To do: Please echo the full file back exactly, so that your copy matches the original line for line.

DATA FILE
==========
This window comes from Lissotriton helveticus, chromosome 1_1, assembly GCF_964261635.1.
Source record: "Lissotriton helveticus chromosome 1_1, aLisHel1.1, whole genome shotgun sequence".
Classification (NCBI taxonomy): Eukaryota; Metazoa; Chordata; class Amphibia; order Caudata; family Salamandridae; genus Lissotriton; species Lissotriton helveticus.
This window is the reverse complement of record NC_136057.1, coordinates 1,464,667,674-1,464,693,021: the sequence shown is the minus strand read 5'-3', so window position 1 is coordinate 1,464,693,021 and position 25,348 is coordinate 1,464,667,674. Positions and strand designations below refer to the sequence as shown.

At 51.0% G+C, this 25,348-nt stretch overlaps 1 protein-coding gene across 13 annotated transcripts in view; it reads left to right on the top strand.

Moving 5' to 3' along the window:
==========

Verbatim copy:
This window comes from Lissotriton helveticus, chromosome 1_1, assembly GCF_964261635.1.
Source record: "Lissotriton helveticus chromosome 1_1, aLisHel1.1, whole genome shotgun sequence".
Classification (NCBI taxonomy): Eukaryota; Metazoa; Chordata; class Amphibia; order Caudata; family Salamandridae; genus Lissotriton; species Lissotriton helveticus.
This window is the reverse complement of record NC_136057.1, coordinates 1,464,667,674-1,464,693,021: the sequence shown is the minus strand read 5'-3', so window position 1 is coordinate 1,464,693,021 and position 25,348 is coordinate 1,464,667,674. Positions and strand designations below refer to the sequence as shown.

At 51.0% G+C, this 25,348-nt stretch overlaps 1 protein-coding gene across 13 annotated transcripts in view; it reads left to right on the top strand.

Moving 5' to 3' along the window: